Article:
Beyond the sheer panels, however, is a jarring view - a mountain of trash the size of the Mall in Washington that has been burning for days.
Deonar is Asia's oldest and largest garbage dump, and when it caught fire recently the smoke was visible from space, according to NASA images.
Called "Mumbai's silent killer" or "toxic time bomb," the dump has in recent months given birth to a new environmental awakening among the middle-class residents in the area.
"The stench remains in our clothes, curtains and the upholstery," said Trivedi, 38, an asset management professional. She had not sent her 6-year-old daughter to school for a week because of the noxious smoke, so the girl was skating in the living room, snaking between the sofa and the table.
"How do I protect my children from the very air that they breathe?" she asked. "I feel so helpless as a mother."
The Deonar garbage dump, which has been around since 1927, has grown into a 300-acre open sore of untreated, unsegregated, putrefying trash.
More than half of Mumbai's 10,000 tons of unsegregated and untreated garbage is dumped there daily.
This year, the trash dump caught fire several times, worsening the city's air quality to "poor" and "very poor" in March. In January, the thick, poisonous smoke blinded residents and left them coughing for days. Schools and malls were shut down. Last month, two of the firefighters working around the clock to douse the blaze were rushed to the hospital after they fell sick.
Officials say the fire was either set off by the methane gas in the trash or started by some men who wanted to recover plastics and metal.
Rajesh Valappil, 42, who heads a tech start-up and lives near the mountainous trash pile, said that neighbors who had previously been apathetic about it have been moved to action by the string of fires. He said he worries about dioxins released into the air by the burning plastic.
The residents - most of them urban professionals who want to jog or walk outside - have dubbed themselves "the weekend warriors."
They have conducted marches and protest sit-ins, tweeted to public officials, flooded inboxes and procured thousands of signatures in online petitions.
They monitor the air-quality-index app on their smartphones daily, conduct strategy meetings in WhatsApp groups and upload videos of the smoke on their Facebook page with posts that begin with, "Another day, another fire."
In a large slum neighborhood that hugs the dump, children playing cricket run in and out of the dump to fetch the ball. Rotting trash overflows and is floating in the open drains, and lies in small heaps outside homes. Infants cough all day even as billboards hanging overhead demand that the dump be shut down.
And yet, said Syed Shah, a 46-year-old trash-picker whose family of seven lives less than 20 feet from the trash mountain, "This garbage dump is our daily bread." He said he feeds his family by selling the plastic and metal scrap and coconut shells that he pulls out from the dump daily. "The whole city is up in arms against this dump. But where do we go? They cannot close it abruptly and kick our stomachs."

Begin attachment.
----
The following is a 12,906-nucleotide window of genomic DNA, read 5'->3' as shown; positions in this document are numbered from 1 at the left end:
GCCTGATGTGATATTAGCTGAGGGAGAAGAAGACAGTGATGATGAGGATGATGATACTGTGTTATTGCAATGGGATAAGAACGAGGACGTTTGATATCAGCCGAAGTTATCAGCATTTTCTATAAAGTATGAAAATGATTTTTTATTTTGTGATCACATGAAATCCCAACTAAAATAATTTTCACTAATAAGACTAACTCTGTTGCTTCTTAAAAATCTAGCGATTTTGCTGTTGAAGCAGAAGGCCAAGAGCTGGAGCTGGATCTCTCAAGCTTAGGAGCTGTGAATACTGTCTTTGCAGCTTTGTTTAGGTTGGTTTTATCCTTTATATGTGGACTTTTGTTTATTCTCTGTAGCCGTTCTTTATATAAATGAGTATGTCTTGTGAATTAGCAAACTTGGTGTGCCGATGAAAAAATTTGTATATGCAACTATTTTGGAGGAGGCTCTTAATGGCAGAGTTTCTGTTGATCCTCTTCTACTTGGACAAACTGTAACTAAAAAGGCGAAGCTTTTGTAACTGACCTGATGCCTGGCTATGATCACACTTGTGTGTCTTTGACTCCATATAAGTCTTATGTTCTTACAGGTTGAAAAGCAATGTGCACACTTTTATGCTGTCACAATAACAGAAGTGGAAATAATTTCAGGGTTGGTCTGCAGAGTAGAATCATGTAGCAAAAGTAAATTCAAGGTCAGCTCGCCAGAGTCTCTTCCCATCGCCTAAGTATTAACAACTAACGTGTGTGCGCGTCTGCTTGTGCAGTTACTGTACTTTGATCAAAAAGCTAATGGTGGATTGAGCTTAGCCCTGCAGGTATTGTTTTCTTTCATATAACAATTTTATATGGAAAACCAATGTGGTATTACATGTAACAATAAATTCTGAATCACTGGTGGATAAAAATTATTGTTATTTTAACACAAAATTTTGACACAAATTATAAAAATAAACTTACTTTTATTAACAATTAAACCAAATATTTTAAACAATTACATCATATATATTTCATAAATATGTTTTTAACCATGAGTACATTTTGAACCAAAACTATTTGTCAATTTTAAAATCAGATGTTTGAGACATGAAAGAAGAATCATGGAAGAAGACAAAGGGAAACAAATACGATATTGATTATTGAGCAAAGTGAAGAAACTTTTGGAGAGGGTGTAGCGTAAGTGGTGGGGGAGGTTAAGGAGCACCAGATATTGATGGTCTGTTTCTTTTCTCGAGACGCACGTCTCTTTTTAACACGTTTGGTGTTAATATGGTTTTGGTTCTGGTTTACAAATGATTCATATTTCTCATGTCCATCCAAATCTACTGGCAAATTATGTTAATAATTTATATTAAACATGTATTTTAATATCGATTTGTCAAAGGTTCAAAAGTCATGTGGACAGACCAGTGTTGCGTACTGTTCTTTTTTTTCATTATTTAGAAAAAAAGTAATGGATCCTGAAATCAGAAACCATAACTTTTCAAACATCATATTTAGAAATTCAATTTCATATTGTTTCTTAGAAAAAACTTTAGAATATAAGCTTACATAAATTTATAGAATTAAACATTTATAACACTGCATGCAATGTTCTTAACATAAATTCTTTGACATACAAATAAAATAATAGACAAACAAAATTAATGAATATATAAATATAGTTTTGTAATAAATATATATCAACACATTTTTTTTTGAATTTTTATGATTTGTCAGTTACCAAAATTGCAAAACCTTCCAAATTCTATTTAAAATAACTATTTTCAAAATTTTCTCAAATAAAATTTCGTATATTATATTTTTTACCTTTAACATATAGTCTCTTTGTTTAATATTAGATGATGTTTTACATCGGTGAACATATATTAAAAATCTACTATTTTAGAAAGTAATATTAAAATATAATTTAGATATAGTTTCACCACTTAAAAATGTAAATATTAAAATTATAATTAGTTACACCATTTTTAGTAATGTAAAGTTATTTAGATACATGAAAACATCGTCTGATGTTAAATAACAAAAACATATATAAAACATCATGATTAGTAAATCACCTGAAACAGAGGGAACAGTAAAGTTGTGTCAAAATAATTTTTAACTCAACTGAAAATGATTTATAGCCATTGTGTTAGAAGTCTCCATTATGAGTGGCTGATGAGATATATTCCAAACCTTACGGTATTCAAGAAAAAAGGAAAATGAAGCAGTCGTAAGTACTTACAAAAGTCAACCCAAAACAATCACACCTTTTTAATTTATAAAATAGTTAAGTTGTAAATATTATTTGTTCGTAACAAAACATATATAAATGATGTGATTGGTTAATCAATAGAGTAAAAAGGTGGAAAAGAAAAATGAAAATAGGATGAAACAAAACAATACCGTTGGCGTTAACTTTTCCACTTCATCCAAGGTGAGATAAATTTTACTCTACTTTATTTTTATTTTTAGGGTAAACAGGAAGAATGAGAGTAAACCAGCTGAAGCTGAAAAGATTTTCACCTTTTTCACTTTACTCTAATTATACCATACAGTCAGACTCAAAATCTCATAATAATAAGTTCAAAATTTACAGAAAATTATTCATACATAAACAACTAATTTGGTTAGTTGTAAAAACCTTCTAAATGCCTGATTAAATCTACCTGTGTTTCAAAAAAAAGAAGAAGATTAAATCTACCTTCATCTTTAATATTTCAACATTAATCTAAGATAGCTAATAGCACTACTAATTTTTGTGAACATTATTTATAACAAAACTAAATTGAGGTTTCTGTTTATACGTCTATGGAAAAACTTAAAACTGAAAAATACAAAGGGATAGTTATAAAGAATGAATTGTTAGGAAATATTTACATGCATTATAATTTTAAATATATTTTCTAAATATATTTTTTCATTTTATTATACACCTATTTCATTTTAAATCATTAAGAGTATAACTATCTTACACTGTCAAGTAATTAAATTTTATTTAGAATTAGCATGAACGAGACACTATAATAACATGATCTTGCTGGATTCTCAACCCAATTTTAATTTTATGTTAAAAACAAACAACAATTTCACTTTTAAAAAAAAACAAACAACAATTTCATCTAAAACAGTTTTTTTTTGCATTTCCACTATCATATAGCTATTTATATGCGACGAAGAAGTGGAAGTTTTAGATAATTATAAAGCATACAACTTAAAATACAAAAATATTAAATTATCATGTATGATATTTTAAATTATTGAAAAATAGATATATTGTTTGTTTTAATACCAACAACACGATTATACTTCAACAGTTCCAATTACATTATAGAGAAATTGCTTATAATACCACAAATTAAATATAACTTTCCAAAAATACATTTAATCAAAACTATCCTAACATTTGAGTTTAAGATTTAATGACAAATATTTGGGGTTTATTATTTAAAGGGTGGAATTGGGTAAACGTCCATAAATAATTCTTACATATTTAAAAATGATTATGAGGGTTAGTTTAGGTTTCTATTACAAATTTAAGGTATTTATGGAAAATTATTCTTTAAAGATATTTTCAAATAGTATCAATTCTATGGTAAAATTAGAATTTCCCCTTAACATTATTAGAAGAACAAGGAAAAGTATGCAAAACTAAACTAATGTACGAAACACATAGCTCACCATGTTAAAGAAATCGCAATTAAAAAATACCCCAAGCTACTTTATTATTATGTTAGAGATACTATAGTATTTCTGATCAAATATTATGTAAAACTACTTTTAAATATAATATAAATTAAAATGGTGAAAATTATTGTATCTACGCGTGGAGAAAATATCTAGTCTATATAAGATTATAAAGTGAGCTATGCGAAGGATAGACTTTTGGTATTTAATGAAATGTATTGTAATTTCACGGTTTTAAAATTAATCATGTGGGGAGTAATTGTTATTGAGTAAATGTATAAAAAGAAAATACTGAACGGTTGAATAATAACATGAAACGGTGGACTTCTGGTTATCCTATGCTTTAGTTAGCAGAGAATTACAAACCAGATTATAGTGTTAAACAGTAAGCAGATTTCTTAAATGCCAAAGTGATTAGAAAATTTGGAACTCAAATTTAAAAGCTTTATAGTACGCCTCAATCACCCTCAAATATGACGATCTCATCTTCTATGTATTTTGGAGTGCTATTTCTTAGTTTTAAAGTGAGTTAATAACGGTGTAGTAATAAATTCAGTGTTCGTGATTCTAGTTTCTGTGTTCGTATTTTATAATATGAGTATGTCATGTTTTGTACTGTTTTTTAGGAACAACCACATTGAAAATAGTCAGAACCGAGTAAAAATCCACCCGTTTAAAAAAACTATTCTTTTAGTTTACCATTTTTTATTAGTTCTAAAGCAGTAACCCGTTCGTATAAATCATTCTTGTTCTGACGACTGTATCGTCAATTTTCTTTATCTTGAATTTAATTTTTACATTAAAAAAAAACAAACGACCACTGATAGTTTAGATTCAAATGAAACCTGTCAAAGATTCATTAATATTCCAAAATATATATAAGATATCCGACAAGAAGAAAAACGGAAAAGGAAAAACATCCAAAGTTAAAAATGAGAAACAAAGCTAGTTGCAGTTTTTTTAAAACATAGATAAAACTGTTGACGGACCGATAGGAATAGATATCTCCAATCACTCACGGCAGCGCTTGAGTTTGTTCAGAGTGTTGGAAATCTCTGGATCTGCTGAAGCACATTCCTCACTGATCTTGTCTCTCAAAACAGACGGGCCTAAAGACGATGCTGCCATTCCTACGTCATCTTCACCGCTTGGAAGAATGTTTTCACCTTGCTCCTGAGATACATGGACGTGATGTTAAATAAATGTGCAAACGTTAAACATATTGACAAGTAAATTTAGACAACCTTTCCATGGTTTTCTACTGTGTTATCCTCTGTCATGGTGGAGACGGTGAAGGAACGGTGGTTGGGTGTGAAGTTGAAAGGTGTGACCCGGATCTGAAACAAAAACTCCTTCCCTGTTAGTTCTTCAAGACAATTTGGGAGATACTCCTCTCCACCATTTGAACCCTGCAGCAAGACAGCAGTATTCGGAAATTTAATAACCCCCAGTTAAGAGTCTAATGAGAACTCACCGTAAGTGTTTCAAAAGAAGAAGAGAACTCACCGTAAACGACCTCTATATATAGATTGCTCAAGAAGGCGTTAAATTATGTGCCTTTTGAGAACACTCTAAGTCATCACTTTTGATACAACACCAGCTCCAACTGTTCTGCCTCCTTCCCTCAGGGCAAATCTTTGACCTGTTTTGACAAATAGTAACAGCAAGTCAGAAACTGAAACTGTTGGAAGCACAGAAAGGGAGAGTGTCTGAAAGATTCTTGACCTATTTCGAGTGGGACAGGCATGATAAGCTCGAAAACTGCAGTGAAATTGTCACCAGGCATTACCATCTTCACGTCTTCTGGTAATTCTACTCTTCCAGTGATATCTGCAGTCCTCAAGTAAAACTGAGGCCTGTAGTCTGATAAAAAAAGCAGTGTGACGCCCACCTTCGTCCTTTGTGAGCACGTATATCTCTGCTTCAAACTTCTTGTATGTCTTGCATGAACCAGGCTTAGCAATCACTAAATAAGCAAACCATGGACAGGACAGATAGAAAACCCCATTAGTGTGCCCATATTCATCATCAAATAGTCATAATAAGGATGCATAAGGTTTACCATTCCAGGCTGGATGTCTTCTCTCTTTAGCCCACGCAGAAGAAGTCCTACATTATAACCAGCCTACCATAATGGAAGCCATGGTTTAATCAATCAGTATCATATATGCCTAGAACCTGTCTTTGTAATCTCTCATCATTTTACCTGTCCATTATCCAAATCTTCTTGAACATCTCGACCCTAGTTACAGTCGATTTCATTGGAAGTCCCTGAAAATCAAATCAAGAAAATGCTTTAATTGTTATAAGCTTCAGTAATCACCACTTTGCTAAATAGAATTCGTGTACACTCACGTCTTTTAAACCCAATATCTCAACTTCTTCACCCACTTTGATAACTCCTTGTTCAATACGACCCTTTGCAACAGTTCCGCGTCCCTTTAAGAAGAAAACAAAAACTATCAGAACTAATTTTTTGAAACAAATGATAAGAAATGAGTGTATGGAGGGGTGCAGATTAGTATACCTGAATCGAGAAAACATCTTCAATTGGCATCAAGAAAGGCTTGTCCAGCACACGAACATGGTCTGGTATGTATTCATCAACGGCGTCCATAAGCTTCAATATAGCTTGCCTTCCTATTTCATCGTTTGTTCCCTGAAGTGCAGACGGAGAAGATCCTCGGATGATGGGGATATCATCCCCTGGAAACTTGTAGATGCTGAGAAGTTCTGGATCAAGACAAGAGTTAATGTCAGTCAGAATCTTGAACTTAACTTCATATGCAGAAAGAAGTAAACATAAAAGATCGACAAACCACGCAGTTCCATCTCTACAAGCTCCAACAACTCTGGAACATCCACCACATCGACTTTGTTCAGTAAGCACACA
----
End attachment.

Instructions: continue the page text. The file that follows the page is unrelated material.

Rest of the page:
The politics over the dump has shone a light on the city's underlying class divide.
"For saving the livelihood of a few thousand trash-pickers, should the health of the entire city be compromised?" asked Akbar Hussain, a local political worker who heads a public transport drivers' union.
Clinics in the neighborhood are swarming with patients who suffer from respiratory illnesses, diarrhea and jaundice. A doctor said that since the fires started, many of his asthmatic patients have stopped responding to their regular medicines.
"The frequent fires will cause an epidemic of infectious diseases in Mumbai. It is no longer about the people who live near the dump," said Sanjay Nirupam, a senior leader of the opposition Congress party who protested against the dump.
Residents say the city has not issued a single health advisory despite the toxic air quality.
The government has identified a rural site outside Mumbai for a new dump. But officials say nothing can change overnight.
"Even if we start working on a war footing today, it will take at least a year and a half to stop the dumping here in Deonar," said Shailesh Phanse, the chairman of the standing committee in the city municipal corporation. "We have to prepare the new site, we cannot repeat the mistake of just dumping the garbage there."
Authorities have installed 12 surveillance cameras and increased police security at the dump site in hopes of determining whether the fires are self-igniting, from environmental factors or being deliberately set.
Officials are also considering making segregation of trash by residents mandatory, a difficult move as recycling remains rare in India.
And even if residents sort their trash, the city municipal corporation does not have enough trucks to collect segregated trash or processing plants to treat it, according to Raj Kumar Sharma, an environmental activist.
Instead, the resident-activists have faced criticism for tarnishing Mumbai's image globally and spreading panic on social media.
Recently, as the fourth fire raged on, Valappil fought online.
"I updated the Wikipedia page on Deonar. Then I emailed NASA and requested them to release a new image. That is how desperate we are here," Valappil said.
On the same day, not too far away, a 7-month-old infant named Hasnain Khan began coughing non-stop. The deadly smoke had been swirling all day in his neighborhood on the edge of the dump. His father rushed him inside and closed the windows tight. It didn't help. That night, he died in his sleep.
"No parent should go through the trauma of burying their infant son again," said Sarfaraz Khan, his 36-year-old father. "The garbage dump must go, whatever it takes."
© 2016 The Washington Post
(This story has not been edited by NDTV staff and is auto-generated from a syndicated feed.)